Artists Journey through Arab World’s Transformation Era
ABU DHABI — Disorientation II, a powerful, poignant political statement made through contemporary artistic form, opened on Saturday as part of the Abu Dhabi Art fair.
The exhibition takes viewers through the turbulent and transforming years of the late seventies through the nineties in the Arab world extending from Levant to Egypt and Algeria.
Photography, installations, sculptures, paintings and videos done by an extraordinary group of artists are mind-opening not only for the historical, social and political content they reveal, but also for their art value.
It all starts with Hala Elkousy’s ‘On red nails, palm trees and other icons’, a small room installation. Old Arabic written booklets on “epoque” tables and chairs, Arabic textiles and rugs and walls filled with old, nostalgic black and white photos, but also coloured ones, paintings and family portraits and even images of children donning army and military uniforms. It is all meant to reflect the utopia created by former Egyptian president Jamal Abdel-Nasser and his failed pan-Arab unity plan.
Ali Jabri keeps the viewers in Egypt during the eighties, his ‘Journey Back’ of 12 framed montages of drawings and newspaper cuttings also depicting the hypocrisy, the disappointment and the anguish of the time.
The plight of Palestinians is outlined by Mona Hatoum’s mosaic-looking and soap-smelling installation ‘Present Tense’.
Made out of Palestinian olive soap and red glass beads, the artwork depicts the map drawn at the Oslo peace agreement of 1993, marking out the disconnected, singled out Palestinian territories within the new state of Israel.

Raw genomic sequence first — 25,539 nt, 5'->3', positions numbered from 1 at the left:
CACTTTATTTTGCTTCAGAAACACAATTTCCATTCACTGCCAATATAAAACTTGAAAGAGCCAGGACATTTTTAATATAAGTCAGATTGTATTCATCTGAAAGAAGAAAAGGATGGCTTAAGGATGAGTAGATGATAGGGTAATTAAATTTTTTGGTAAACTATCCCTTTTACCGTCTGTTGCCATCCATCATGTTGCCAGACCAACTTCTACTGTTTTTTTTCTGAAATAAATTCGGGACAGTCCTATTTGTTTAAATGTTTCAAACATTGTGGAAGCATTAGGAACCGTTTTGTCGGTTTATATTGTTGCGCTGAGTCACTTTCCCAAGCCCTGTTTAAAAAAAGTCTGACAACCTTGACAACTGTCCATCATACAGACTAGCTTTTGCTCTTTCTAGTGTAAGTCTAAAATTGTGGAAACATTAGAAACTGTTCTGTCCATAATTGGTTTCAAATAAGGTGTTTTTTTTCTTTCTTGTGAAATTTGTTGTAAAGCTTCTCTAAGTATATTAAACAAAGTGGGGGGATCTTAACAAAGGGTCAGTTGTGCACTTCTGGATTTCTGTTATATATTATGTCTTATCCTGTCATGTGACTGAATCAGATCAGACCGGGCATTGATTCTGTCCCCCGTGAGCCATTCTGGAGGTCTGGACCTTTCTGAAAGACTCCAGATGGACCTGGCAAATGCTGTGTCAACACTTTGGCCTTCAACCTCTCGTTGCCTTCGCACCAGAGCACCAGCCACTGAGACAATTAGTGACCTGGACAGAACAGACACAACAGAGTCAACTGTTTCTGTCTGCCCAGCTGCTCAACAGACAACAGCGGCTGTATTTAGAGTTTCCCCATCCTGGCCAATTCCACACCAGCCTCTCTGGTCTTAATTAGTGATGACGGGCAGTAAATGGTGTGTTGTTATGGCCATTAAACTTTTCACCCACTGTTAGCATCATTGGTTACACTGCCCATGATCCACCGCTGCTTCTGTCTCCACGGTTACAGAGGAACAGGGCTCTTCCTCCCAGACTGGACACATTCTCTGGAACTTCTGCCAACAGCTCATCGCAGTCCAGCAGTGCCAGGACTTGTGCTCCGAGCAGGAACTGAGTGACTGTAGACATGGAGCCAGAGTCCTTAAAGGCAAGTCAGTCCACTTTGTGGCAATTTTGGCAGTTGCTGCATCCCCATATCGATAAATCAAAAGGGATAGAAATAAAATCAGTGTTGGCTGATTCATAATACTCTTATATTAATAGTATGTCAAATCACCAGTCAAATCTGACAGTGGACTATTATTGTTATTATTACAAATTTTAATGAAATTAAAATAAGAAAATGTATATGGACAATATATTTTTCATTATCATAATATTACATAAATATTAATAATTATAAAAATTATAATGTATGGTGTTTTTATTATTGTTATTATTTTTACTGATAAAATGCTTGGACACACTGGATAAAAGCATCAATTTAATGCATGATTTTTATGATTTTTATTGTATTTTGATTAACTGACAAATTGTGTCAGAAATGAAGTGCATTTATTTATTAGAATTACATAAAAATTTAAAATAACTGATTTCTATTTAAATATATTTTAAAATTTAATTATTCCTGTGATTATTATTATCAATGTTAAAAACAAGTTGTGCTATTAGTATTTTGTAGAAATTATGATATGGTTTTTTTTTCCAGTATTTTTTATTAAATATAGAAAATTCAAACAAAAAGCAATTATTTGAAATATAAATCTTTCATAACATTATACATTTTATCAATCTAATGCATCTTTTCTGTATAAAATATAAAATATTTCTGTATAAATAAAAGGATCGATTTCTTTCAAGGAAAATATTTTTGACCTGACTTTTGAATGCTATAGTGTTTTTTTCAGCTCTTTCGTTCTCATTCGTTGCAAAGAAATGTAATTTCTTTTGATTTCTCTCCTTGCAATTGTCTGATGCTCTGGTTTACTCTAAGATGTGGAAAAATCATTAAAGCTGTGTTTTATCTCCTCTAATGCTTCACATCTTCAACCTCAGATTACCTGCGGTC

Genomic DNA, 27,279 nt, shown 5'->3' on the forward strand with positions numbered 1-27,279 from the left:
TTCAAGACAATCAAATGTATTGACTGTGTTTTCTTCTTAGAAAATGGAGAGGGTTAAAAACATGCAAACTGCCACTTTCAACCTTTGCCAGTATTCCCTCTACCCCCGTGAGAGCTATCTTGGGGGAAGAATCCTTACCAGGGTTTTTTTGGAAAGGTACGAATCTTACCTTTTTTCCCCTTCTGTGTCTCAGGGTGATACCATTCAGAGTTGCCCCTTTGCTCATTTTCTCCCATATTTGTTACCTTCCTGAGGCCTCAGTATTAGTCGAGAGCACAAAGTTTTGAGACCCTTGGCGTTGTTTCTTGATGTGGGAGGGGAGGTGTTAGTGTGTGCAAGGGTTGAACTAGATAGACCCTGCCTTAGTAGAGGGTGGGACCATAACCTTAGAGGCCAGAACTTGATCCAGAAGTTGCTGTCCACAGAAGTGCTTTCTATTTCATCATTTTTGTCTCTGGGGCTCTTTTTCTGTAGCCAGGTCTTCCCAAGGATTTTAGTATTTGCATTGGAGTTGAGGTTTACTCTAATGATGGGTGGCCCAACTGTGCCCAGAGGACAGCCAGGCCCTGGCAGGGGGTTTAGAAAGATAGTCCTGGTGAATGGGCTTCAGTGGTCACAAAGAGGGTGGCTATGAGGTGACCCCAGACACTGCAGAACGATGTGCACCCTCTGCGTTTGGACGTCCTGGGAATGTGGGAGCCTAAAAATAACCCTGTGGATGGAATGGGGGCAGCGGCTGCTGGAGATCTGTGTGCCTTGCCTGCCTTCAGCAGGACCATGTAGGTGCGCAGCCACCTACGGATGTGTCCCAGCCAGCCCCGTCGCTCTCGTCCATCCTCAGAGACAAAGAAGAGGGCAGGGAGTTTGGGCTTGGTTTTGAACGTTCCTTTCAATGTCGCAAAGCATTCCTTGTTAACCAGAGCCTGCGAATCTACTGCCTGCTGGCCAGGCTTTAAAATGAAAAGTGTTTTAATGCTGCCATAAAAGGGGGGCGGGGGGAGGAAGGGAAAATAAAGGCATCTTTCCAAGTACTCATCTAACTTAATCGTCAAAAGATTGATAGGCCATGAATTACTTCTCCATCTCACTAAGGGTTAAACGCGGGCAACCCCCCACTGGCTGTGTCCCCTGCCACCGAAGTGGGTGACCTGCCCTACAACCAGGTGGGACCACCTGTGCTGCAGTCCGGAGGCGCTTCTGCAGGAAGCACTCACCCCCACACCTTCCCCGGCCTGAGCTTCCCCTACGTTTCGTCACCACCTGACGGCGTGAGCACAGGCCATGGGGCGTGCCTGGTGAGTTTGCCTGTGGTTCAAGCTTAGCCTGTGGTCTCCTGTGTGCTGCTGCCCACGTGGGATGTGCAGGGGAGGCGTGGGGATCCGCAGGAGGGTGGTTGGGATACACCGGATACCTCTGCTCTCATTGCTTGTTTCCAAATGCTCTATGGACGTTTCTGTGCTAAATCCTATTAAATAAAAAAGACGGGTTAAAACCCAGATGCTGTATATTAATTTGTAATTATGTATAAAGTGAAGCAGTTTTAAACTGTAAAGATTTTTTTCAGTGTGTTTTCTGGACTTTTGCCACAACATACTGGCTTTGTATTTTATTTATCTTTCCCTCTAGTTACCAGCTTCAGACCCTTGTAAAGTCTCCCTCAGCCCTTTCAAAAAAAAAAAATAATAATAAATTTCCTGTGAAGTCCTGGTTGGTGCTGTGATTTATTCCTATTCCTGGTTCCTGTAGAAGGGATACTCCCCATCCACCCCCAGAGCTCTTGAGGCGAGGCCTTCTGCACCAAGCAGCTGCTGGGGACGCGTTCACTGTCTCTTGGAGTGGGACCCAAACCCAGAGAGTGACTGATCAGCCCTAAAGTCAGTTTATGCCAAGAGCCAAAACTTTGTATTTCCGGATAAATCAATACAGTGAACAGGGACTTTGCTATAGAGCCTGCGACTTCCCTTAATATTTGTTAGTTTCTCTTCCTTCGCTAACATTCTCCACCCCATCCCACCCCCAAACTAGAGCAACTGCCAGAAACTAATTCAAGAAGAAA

The artist has chosen to use cubes of soap, a perishable material, as to express the hope that one day these borders will be “washed away.”
Also “inspired” by Palestinian suffering, Wafa Hourani asks the question of how the Palestinian refugee camp adjacent to “famed” checkpoint of Ramallah would look like 100 years after it was established.
In her installation ‘Qalandia 2047’, Hourani gives a tragi-comic answer in the form of miniature crammed houses made out of photographs and negatives, lighten from “indoors”, where a soft sound of Arabic music is also heard. At the separation wall, large mirror panels are hung, to give the illusion of space to those crammed inside.
In other parts of the Arab world, two sets of intriguing photographs point the finger at politicians interfering in peoples’ lives.
‘Rochers Carres’ by Kader Attia are images of the breakwater beach constructed by former Algerian president Houari Boumediene. Big, ugly and obtrusive, these are concrete blocks, which, in Attia’s viewpoint, have become the border separating young people who sit on them, looking on at passing ships and the dreams carried on by the sea.
From a distance, Hriar Sarkissian’s ‘Execution Squares’ may look like cityscapes of Arabian cities, but there is something very eerie about these photographs. The 12 images depict large squares in the Syrian cities of Aleppo, Lattakia and Damascus, where public executions usually take place.
The photographs were shot in the early morning — when executions also happen — and are completely void of people to symbolise death and the disappearance of humanity.
There are plenty more surprises to keep viewers engaged in this unique exhibition. Unique because never before such a display took place anywhere in the emirate of Abu Dhabi.
“Disorientation II” opens not only an extraordinary collection of art, but the first purpose-built art gallery in Abu Dhabi, Manarat Al Saaddiyat, which is also the first building to take shape in the Cultural District of Saadiyat Island. The exhibition will continue until February 20.
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